“An angel?” Abiel asked.
Jonathan nodded. “We were afraid, I can tell you. But the angel said, ‘Don’t be afraid of me. I haven’t come to hurt you. I have brought some good news — wonderful news for everyone.’
Abiel and I gestured impatiently for the shepherd to go on.
“Well,” Jonathan went on, “the angel said, ‘Today in Bethlehem, a Savior has been born to you. He is the anointed One — the Lord.’”
“The Messiah!” Abiel said, his eyes wide.
Again Jonathan nodded. “The angel told us to go see this baby, who would be wrapped in swaddling cloths and lying in a manger in Bethlehem. Then the whole sky was full of angels singing, ‘Glory to God in the highest, and peace on earth to those he favors.’ Then, as suddenly as they appeared, they were gone.
“We hurried to Bethlehem and found a man named Joseph and his wife Mary with their baby wrapped in swaddling cloths lying in a manger in the stable of an inn. The animals had been moved to one end, and one of the stalls had been cleaned out. Mary was young — no more than 15, I suppose. She was sitting on a pile of straw. It was all exactly like the angel had said.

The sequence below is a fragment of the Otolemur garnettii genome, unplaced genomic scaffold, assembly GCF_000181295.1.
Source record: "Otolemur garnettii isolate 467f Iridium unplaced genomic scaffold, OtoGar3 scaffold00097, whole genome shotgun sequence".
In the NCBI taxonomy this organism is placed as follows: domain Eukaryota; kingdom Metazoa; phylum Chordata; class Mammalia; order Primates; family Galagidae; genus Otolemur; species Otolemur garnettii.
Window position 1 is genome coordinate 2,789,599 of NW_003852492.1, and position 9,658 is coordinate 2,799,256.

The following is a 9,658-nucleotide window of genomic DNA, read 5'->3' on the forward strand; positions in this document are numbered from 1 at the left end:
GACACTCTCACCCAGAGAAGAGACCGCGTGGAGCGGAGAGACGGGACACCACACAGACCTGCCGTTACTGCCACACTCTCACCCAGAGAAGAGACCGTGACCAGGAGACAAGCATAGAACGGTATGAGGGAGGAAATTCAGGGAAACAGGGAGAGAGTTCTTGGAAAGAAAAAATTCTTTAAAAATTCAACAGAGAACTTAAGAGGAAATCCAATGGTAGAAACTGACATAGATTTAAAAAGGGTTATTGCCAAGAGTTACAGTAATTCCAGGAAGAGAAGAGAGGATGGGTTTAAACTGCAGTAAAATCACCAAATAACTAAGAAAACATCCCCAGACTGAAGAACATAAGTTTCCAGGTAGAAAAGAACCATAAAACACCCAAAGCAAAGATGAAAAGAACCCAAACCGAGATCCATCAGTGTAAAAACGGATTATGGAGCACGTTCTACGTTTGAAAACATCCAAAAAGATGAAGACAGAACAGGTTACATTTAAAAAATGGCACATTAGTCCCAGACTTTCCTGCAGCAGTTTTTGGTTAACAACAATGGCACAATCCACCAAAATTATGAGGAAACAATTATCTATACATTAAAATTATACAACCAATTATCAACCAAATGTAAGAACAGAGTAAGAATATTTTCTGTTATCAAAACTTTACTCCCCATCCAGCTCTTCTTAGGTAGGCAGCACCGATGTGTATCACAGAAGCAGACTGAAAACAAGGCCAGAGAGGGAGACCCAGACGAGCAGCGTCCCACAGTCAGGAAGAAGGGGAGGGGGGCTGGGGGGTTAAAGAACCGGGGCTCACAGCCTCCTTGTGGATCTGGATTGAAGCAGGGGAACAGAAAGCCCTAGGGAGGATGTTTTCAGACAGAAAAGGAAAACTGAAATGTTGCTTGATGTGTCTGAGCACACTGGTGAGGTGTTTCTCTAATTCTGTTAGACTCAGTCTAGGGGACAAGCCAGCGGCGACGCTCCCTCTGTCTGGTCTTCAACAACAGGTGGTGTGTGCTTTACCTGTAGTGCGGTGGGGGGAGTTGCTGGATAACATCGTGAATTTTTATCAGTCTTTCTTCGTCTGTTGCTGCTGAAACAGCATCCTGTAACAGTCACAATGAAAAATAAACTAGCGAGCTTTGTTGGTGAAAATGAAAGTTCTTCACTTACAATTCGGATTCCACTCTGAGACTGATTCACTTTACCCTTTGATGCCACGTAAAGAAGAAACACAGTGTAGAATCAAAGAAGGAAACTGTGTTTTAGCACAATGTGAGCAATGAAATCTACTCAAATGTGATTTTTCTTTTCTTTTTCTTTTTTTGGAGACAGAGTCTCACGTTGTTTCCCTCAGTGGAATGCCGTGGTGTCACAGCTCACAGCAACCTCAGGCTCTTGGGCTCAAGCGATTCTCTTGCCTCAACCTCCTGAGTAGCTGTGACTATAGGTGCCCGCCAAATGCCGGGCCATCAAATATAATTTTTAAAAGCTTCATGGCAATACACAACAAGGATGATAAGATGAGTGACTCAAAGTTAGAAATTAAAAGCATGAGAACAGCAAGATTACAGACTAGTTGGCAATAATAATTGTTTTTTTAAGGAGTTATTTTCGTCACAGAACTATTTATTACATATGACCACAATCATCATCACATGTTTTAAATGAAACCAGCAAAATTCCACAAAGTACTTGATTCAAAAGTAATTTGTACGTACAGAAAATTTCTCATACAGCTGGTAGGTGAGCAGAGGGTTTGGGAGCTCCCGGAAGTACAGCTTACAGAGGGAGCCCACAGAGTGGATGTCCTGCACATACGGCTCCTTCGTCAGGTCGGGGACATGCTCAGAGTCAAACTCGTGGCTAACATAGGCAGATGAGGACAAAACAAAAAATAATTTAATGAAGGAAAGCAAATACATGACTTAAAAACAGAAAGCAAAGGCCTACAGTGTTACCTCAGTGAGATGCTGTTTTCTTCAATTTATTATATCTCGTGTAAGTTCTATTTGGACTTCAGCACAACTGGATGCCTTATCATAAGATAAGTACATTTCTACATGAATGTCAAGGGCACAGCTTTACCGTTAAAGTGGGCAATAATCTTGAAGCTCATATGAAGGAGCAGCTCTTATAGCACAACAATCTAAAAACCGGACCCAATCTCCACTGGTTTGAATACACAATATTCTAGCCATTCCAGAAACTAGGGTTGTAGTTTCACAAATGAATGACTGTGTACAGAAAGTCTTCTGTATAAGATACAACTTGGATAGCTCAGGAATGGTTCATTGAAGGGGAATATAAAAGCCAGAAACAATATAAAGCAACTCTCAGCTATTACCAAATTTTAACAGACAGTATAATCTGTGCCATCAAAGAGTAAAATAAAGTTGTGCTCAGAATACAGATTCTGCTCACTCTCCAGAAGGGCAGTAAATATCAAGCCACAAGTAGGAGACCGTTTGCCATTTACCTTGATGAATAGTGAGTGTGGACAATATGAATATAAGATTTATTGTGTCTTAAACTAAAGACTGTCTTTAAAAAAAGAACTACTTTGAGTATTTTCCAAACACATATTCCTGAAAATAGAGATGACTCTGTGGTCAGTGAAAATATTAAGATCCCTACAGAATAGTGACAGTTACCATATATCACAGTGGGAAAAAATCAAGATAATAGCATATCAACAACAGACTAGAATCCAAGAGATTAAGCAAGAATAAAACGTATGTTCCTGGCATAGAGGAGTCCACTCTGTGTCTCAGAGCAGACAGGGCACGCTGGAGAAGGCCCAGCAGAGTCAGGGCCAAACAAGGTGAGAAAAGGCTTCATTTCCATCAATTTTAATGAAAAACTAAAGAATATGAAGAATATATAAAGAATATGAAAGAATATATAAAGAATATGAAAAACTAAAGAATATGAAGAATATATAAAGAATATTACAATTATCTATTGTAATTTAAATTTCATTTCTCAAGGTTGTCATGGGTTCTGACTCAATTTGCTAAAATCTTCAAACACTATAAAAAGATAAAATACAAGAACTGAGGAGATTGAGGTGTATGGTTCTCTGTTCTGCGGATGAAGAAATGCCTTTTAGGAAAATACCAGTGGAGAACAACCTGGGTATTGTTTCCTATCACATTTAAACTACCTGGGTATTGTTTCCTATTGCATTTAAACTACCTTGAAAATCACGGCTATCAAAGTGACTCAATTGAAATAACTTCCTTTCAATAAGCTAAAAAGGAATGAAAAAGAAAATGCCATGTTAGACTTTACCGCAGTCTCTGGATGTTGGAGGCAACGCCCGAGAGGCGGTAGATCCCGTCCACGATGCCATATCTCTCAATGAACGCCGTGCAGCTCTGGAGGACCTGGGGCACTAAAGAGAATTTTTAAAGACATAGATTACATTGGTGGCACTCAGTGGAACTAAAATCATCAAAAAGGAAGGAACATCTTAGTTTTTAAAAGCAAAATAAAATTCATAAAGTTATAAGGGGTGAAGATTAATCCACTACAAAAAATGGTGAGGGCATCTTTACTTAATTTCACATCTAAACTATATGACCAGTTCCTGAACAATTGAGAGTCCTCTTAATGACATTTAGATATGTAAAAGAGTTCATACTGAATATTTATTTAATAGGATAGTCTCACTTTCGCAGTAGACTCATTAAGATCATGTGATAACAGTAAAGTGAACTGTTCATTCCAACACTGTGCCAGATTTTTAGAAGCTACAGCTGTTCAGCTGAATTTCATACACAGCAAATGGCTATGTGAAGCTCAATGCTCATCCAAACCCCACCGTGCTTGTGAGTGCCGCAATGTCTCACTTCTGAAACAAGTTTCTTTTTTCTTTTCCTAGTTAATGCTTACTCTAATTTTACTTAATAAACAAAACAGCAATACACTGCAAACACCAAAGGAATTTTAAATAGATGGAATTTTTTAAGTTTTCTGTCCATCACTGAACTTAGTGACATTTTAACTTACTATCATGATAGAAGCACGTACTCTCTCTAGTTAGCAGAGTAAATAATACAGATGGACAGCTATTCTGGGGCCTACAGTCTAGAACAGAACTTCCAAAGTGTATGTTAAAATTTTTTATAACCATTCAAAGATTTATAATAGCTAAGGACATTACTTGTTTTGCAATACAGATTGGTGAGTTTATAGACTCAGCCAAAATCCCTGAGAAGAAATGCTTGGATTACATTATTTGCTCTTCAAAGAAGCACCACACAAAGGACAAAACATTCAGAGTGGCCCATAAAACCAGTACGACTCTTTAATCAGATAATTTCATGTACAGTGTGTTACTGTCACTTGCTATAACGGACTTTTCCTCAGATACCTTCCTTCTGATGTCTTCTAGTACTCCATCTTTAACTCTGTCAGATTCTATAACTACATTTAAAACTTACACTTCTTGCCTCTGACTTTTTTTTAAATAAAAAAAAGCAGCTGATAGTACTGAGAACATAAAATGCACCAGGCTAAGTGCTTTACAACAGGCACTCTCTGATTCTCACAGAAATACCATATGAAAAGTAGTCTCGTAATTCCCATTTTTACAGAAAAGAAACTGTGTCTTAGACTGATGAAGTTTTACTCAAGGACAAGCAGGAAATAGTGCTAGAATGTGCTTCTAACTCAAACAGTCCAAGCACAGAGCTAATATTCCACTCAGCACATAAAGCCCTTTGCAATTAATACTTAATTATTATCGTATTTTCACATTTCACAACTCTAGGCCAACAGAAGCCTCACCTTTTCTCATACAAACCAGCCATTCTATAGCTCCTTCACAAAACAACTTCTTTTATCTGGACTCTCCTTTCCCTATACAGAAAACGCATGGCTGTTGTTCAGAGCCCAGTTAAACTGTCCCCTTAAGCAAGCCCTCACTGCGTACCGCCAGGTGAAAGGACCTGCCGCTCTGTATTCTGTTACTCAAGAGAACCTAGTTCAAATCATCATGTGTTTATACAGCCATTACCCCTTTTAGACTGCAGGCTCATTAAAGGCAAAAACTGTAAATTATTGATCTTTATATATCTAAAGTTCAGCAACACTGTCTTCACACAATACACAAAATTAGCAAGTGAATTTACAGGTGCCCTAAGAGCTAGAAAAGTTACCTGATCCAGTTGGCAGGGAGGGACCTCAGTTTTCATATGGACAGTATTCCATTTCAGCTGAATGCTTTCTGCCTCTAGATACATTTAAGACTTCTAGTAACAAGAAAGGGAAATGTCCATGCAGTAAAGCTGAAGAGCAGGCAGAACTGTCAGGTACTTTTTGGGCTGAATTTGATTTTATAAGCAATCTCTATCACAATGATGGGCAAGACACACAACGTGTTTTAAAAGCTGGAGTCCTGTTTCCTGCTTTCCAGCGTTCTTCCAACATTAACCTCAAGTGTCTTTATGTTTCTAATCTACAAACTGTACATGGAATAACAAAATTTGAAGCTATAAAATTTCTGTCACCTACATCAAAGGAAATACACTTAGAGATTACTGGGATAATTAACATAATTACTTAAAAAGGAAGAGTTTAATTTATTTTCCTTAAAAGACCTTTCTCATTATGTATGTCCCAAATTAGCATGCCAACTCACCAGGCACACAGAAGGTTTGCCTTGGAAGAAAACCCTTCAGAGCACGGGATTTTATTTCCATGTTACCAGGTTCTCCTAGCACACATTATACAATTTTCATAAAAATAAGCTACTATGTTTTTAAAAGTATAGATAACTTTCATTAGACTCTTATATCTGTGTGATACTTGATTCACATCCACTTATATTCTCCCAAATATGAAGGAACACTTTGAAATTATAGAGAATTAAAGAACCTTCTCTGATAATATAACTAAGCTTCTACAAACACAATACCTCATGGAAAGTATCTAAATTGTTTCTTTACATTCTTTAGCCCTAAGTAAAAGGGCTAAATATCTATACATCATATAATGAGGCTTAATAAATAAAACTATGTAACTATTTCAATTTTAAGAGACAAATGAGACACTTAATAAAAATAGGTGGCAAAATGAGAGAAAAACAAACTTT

“My father told Joseph about the angel and how it told us to come see them. Joseph said they’d come to Bethlehem for the census, but there’d been no room for them at the inn. The baby was coming, so the owner let them use the stable. Joseph also told us how an angel had told Mary and later told him that she had been chosen to be the mother of the Messiah and that even though she was still a virgin, she would become pregnant with this special child from God.
“Mary had been shocked, Joseph told us, because she had always been a very virtuous person. But she trusted God. Joseph looked at his wife and we could see the love and respect in his eyes.
“I watched Mary while the men were talking, and I was struck by how calm she was. It was like God’s own peace was resting on her. She must have been exhausted, but there was a mysterious beauty about her. I don’t know how else to describe it, but I never forgot her.”